KANSAS CITY — Eleos Coffee is a refuge in the darkness for all types of Kingdom workers in the high-crime sector of the city’s northeast side.
Owner Dan Smith and one of his employees, Rich Casebolt, a Missouri Baptist Convention (MBC)-trained church planter, use it as a base of operations and a foundation for lighthouse activity off of Independence Avenue. Members of nearby Living Faith KC, a missional church in the neighborhood, the Eleos laborers are immersed in a stream of ministry. The Pathway got to witness the current that carries that river of service May 21-22 as various activities unfolded.
Eleos is a place where three types of coffee are roasted. The pattern right now is to serve coffees from Ethiopia, El Salvador, and Sumatra; the twist is to soon insert a specialty bean from Honduras. Smith, 45, is the maestro of the java.
“The profiles for those coffees were already established, and it was a way for me to learn,” Smith said. “Now I’ve been roasting for maybe about a year. I really love it and enjoy the process of tweaking those profiles to get different flavors out of the bean. Now we want to become more strategic in this.”
On May 21 at Eleos, Casebolt called to order the first meeting of English as a Second Language (ESL). The coffee shop was full as many Kingdom workers gathered to help seven Hispanics who will hopefully become disciples as they grow more proficient as English speakers. This is eleoscoffee.com in action—a business geared toward supporting ministry.
“Demonstrating compassion is a huge part of what we want to do,” Smith said.
Eleos is essentially uncomplicated.
“It started by us going out on the street,” Smith said. “It wouldn’t have worked if we would have just stayed inside these four walls. So before we opened this coffee house, we were very intentional about getting out on Independence Avenue, doing what we call prayer walks.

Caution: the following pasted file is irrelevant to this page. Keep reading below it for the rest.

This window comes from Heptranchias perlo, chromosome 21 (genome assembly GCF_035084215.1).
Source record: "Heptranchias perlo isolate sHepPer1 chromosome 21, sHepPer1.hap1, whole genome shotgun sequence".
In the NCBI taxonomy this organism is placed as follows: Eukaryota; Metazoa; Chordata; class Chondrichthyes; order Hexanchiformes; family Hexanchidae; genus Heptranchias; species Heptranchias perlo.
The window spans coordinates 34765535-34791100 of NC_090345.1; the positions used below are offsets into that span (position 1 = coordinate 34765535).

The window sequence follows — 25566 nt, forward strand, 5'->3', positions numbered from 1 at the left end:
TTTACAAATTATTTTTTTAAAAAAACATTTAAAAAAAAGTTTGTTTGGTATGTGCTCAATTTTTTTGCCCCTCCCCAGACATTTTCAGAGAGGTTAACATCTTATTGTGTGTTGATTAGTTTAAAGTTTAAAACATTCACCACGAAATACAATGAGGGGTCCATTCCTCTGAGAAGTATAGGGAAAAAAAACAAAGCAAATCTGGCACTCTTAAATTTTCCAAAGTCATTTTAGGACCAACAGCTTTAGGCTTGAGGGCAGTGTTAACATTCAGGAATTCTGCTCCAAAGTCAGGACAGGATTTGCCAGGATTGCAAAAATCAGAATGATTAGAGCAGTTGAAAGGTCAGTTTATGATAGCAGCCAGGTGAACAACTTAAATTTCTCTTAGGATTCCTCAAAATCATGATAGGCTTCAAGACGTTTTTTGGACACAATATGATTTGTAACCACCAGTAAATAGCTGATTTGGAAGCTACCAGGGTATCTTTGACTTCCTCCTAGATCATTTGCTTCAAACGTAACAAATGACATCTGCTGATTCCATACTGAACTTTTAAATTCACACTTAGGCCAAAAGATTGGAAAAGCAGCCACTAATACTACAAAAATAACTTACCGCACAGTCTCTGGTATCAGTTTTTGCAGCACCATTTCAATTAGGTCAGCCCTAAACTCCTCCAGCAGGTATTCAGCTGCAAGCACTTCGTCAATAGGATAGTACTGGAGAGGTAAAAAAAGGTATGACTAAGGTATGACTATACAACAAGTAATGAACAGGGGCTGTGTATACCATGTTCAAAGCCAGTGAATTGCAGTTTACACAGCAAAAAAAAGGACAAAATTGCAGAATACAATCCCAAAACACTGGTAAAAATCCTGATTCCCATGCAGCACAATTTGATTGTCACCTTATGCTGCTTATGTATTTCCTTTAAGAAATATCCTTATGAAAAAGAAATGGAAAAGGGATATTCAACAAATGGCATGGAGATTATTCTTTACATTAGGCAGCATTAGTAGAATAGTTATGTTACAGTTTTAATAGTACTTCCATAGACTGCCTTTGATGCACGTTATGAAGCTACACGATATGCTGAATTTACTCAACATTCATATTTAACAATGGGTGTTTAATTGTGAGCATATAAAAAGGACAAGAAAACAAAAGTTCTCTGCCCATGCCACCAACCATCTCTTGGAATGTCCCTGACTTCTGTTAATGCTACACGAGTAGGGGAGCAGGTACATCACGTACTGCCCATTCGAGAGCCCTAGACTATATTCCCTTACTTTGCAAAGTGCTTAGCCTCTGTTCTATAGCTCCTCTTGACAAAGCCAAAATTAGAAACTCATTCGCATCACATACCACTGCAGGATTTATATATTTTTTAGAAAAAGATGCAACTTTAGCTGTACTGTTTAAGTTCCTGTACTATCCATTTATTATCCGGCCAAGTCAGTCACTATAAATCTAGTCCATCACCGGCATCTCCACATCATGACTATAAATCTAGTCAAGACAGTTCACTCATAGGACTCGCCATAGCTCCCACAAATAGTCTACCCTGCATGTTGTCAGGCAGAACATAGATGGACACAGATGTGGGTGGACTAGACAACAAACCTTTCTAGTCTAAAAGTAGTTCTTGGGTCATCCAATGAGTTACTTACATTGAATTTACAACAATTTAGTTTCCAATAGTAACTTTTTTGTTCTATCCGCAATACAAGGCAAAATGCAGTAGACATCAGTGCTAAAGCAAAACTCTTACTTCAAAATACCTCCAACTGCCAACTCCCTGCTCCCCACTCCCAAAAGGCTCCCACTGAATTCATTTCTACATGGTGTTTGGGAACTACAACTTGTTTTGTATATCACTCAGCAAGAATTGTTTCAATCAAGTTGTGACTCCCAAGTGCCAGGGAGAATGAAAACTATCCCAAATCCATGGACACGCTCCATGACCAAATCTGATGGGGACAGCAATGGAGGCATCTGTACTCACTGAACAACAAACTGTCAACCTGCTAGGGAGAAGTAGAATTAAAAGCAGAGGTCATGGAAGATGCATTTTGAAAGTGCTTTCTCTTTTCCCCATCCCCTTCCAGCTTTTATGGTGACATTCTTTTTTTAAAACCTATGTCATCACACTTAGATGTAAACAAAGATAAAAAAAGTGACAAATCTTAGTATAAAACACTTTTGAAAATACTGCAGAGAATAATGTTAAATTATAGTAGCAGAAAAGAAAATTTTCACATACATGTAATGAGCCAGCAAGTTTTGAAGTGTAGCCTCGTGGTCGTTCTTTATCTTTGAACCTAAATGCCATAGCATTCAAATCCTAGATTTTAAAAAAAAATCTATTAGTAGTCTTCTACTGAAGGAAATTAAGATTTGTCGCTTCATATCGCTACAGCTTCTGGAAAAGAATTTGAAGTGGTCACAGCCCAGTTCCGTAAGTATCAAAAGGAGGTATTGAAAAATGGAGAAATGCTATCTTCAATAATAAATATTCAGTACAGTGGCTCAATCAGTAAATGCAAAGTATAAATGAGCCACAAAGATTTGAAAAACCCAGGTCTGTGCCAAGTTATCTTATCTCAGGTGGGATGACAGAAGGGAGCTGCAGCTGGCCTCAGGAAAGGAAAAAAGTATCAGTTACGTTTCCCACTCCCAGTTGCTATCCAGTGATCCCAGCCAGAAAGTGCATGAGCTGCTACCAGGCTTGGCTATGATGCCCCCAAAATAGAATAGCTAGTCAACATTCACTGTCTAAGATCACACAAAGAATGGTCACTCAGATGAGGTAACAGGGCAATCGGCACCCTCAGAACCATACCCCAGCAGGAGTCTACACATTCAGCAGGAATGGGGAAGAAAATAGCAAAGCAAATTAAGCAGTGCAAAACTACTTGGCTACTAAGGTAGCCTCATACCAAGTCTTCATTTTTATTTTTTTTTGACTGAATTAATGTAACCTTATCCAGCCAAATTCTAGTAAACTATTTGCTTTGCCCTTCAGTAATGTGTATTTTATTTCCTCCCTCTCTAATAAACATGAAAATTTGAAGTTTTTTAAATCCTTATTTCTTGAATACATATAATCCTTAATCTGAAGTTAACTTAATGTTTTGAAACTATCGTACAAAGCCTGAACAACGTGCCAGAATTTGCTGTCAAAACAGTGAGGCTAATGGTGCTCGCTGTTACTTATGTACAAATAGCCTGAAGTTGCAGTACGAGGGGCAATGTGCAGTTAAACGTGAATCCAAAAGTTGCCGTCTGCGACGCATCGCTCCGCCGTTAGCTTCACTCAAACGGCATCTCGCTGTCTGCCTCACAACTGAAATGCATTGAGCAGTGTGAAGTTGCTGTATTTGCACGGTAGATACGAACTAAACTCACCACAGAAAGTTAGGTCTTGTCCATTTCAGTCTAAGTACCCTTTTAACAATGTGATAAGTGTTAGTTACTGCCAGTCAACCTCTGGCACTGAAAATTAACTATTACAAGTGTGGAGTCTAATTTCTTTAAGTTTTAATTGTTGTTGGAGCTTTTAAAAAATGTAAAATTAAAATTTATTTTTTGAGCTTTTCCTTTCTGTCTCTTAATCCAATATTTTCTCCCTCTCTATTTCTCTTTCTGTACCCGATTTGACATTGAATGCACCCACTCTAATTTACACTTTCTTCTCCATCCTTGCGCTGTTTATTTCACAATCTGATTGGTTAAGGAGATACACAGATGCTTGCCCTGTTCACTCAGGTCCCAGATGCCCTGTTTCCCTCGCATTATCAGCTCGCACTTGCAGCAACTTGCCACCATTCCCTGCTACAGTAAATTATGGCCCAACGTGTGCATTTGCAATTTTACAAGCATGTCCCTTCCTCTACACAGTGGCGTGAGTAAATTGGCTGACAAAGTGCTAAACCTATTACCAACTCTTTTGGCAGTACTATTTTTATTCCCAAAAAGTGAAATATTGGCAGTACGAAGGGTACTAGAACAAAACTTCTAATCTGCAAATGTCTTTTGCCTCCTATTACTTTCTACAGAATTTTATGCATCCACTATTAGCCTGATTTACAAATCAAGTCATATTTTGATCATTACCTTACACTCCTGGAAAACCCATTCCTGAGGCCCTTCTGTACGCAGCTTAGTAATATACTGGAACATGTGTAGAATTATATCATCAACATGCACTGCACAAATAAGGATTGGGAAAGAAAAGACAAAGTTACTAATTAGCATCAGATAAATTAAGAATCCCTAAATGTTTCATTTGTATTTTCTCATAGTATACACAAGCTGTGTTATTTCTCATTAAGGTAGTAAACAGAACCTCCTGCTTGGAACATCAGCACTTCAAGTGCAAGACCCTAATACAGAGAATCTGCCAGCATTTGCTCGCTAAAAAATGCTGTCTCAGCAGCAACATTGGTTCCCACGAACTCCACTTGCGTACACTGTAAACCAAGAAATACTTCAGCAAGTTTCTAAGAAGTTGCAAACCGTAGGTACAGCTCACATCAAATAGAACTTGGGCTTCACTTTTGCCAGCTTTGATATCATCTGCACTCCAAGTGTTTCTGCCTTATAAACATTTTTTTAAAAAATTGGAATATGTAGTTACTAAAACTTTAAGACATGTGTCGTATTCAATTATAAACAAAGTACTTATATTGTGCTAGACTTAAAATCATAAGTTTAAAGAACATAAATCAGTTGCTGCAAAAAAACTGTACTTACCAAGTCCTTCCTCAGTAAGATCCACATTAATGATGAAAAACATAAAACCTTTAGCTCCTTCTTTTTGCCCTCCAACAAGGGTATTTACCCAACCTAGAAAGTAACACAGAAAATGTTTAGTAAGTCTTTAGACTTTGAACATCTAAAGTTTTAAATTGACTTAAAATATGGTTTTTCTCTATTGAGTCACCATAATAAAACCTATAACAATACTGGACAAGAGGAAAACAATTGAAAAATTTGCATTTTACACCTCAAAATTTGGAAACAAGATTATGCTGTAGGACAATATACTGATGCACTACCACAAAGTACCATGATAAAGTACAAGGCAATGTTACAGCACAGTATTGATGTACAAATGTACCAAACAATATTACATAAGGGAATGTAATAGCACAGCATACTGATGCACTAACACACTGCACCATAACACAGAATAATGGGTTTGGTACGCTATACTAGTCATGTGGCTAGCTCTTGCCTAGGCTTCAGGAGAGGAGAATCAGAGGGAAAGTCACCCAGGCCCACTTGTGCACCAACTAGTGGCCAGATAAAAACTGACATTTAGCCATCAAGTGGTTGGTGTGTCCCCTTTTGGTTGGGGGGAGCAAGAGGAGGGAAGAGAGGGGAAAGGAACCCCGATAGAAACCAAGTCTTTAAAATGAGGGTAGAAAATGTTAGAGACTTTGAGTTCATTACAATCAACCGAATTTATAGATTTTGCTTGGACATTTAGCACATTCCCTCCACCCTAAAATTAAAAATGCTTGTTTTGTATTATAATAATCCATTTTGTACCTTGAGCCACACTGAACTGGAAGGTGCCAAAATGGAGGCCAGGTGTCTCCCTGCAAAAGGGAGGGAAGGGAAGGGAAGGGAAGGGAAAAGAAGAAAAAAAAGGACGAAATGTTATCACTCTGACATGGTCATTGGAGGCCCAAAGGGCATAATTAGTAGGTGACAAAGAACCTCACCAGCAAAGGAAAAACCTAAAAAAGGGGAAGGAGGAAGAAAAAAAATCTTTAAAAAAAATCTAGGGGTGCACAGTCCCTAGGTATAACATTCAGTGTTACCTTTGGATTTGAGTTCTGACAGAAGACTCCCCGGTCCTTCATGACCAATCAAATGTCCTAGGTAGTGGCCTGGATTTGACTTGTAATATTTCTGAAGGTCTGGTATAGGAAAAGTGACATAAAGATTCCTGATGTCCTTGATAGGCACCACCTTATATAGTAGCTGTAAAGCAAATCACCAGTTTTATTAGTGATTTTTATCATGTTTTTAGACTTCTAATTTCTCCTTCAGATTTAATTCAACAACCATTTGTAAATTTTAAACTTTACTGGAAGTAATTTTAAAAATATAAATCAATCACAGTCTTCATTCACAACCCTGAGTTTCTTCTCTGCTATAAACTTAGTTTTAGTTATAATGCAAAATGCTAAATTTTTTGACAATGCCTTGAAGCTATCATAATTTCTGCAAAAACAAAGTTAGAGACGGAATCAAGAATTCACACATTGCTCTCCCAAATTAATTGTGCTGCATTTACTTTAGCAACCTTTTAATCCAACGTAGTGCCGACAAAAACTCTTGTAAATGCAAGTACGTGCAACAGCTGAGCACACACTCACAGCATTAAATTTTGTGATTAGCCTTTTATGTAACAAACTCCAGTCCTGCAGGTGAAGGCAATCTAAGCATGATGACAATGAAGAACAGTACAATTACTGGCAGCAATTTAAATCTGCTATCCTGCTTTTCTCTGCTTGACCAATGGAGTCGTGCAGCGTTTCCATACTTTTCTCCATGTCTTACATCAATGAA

“We would take non-perishable food bags and hygiene products with us, and we would just pray as we would walk. And then as we came across people we would try to strike up conversations. If they were obviously living on the street we would ask them if they needed some food or water. And then we’d ask them if there was anything we could pray about for them. We did that for a number of months, and then as we were getting closer to opening as a shop, we would tell people ‘We’re the Eleos Coffee House. If you want more of this food, just come on down and we’ll refill the bag.’ So that’s what initially began bringing people in.”
The coffee house serves sandwiches, pastries, teas, smoothies, and shakes. Since October 2011, it has been a place where people can escape from the pressures of urban life and maybe begin to open up with a stranger about the Bible.
“Sometimes it’s with someone who is drunk,” Smith said. “Sometimes it’s with someone who is very educated. It’s an amazing mix of people.
“We feel that God has gifted us with this space. We just rent one little part of this building. We’re praying that maybe God would open the door somehow for us to buy the whole building. We think this is a strategic location in the northeast.”
Eleos, which employs a total of five people plus an intern, is the Greek word for mercy.